He's back: Pirates agree to $8.5 million, 1-year deal with pitcher AJ Burnett

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PITTSBURGH — A.J. Burnett believes his right arm has one — and only one — season left in it. The pitcher has no intentions of letting it go to waste.

Spurning a chance to remain with floundering Philadelphia, Burnett agree to an $8.5 million, one-year deal with the Pittsburgh Pirates on Friday.

"This is where I belong," Burnett said. "There are certain feelings you get, certain gut things and this was a no-brainer for me."

Burnett went 26-21 for the Pirates in 2012-13, helping the franchise return to the postseason in 2013 following a 21-year drought. He'll receive $4.25 million less from the Pirates than he would have gotten from the Phillies under the player option he declined.

"I didn't want to make it about money," Burnett said. "I wanted to make it an opportunity if I can come back and make the team better."

Pittsburgh attempted to re-sign Burnett last winter but he opted for a more lucrative deal with the Phillies.

It didn't quite work out.

Dealing with a hernia all season, Burnett went 8-18 with a 4.59 ERA in 34 starts. His 18 losses led the majors. He underwent surgery on Oct. 3 to repair the hernia and said he'll be ready when the Pirates report for spring training in February.

"I'm feeling good," Burnett said. "I had relief the day I got out of that operation."

Good enough to return for a 17th season. He'll do it in Pittsburgh instead of Philadelphia after he and the Phillies declined a $15 million mutual option, and the pitcher then turned down his player option. Shortly after the World Series ended, Burnett reached out to Pirates general manager Neal Huntington to see if there was any interest.

"I told him I'll pitch for you, I want to be in a place where I was really, really happy," Burnett said.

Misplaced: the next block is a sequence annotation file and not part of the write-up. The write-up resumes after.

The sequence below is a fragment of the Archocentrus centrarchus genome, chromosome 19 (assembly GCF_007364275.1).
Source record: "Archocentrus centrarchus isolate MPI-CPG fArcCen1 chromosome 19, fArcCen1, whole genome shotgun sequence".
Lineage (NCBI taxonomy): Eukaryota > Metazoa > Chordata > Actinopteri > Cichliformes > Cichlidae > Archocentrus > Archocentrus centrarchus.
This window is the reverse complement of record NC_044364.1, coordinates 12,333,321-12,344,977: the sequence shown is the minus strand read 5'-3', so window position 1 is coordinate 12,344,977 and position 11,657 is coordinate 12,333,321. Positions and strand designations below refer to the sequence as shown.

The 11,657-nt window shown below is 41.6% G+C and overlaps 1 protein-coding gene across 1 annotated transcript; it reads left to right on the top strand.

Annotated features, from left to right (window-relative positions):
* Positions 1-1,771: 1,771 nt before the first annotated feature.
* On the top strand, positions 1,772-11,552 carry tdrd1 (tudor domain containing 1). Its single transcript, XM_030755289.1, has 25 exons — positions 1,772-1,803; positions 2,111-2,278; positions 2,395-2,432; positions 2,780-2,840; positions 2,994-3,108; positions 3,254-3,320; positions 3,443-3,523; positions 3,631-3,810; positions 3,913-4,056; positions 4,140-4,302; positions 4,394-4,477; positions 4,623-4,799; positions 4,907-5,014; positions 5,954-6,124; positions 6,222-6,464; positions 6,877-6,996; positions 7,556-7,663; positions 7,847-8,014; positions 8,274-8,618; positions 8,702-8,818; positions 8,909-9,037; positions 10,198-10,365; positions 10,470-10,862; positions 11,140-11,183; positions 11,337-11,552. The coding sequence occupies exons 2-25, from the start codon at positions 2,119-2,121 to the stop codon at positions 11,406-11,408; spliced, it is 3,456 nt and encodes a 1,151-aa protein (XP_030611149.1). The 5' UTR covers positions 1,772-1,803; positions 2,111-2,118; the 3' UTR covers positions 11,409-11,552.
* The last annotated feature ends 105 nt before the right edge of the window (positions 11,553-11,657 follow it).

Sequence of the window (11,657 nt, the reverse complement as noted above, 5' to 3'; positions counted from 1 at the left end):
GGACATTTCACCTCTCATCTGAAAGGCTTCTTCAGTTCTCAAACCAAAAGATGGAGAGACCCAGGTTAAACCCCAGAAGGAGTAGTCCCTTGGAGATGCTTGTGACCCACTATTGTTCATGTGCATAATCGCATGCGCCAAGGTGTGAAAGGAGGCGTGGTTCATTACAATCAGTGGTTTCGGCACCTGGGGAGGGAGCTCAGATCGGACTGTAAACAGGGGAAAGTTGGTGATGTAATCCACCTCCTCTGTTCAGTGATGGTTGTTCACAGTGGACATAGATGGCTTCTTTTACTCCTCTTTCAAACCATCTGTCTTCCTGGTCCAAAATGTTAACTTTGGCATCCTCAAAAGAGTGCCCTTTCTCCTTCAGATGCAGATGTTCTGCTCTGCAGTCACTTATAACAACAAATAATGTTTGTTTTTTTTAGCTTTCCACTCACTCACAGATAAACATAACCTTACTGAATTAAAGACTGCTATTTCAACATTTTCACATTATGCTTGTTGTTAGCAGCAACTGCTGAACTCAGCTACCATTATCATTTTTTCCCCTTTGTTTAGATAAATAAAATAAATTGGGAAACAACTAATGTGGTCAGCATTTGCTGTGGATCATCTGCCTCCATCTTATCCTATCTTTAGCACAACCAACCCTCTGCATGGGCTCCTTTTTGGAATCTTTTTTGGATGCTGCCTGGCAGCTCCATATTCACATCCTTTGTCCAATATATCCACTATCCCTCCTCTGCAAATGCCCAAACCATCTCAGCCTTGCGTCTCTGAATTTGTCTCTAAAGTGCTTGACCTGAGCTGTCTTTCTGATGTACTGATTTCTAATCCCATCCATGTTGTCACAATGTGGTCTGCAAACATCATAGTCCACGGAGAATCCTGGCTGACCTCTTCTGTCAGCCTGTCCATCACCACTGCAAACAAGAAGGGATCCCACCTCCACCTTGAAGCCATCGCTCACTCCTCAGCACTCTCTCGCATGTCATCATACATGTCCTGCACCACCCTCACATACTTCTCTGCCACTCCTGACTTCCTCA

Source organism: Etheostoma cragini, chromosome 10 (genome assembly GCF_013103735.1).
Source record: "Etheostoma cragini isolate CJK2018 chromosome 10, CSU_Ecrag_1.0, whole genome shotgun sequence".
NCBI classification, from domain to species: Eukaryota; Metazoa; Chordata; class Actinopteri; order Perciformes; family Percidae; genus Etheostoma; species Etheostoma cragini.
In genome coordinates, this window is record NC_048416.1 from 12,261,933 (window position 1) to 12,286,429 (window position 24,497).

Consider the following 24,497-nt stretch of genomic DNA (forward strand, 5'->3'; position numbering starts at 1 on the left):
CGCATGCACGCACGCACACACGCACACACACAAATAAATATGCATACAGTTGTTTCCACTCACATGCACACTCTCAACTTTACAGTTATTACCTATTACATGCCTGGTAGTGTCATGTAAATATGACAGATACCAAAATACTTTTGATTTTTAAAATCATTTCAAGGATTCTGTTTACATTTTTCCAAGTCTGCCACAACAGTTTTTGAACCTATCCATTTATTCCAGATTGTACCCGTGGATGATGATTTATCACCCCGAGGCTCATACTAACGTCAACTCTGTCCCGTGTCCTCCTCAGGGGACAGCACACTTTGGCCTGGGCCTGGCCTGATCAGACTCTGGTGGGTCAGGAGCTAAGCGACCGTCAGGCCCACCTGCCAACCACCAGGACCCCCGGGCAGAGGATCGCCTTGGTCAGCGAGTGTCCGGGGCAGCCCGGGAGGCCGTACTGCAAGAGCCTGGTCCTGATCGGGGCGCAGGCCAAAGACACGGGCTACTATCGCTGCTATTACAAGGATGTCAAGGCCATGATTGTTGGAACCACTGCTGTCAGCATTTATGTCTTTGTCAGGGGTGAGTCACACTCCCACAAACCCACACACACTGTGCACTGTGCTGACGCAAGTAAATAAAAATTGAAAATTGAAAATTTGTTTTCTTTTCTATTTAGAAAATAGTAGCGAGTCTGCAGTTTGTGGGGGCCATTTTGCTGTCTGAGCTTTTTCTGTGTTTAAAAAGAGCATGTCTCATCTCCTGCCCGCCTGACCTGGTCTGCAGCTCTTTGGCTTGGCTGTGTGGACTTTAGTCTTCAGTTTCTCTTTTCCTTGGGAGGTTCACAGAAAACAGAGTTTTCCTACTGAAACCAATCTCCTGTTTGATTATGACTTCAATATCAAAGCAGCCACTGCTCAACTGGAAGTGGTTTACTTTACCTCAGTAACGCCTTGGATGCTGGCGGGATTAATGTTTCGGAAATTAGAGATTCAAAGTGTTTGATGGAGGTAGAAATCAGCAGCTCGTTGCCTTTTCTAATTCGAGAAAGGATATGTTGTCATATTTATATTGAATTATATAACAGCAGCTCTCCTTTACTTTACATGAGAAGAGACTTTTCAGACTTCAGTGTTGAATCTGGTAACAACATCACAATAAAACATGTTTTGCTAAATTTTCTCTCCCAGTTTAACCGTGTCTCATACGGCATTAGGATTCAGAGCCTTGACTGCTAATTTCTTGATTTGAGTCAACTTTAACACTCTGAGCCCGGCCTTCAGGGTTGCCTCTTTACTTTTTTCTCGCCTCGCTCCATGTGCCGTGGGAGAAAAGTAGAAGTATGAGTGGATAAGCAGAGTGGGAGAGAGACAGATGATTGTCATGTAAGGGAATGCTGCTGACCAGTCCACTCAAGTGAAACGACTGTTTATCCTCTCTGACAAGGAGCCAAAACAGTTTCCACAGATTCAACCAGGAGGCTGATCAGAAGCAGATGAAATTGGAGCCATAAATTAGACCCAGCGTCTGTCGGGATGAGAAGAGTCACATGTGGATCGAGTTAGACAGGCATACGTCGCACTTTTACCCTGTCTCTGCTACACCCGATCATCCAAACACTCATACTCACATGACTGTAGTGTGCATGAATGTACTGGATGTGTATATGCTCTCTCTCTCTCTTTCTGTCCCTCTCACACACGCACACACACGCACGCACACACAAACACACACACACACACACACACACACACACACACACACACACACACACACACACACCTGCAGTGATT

Burnett provided the Pirates with a jolt of legitimacy when he arrived in a trade from the New York Yankees before the 2012 season, though his final moments with the club were not his best. The Pirates started rookie Gerrit Cole over Burnett in Game 5 of the 2013 NL Division Series against St. Louis after the Cardinals roughed Burnett up in Game 1 of the series, and Burnett fumed.

He spoke with manager Clint Hurdle for more than 30 minutes before he signed to clear the air and insisted any lingering animosity is gone.

"If I had to do it all over again, I would handle it a little bit differently with (Hurdle)," Burnett said.

Pittsburgh is searching for insurance in the starting rotation with Francisco Liriano and Edinson Volquez while also trying to bring back catcher Russell Martin. Huntington insists Burnett's return won't keep the Pirates from being as aggressive as they can be in the market.

"We still have interest in adding to our club," Huntington said. "A.J. gives us another quality starter. That doesn't stop us from continuing to look to add other guys."

Burnett served as a mentor to several members of Pittsburgh's young pitching staff, including Cole and left-hander Jeff Locke, who became an unlikely All-Star in 2013 thanks in large part to Burnett's guidance.

"Welcome back Batman," Locke tweeted shortly after the deal was announced.

Despite Burnett's mediocre numbers last season, Huntington is confident Burnett can regain the form she showed during his previous stint in Pittsburgh, where he worked with pitching coach Ray Searage to revitalize his career.

"We do feel the hernia hindered him some," Huntington said. "We do believe there were other factors, some indicators that we still think there's a good pitcher here."

One intent to help Pittsburgh, which fell to eventual World Series champion San Francisco in the wild card last month, get back to the World Series for the first time since 1979.

"This is where I want to finish my career," Burnett said. "I want to win a ring and I want to win a ring in Pittsburgh."

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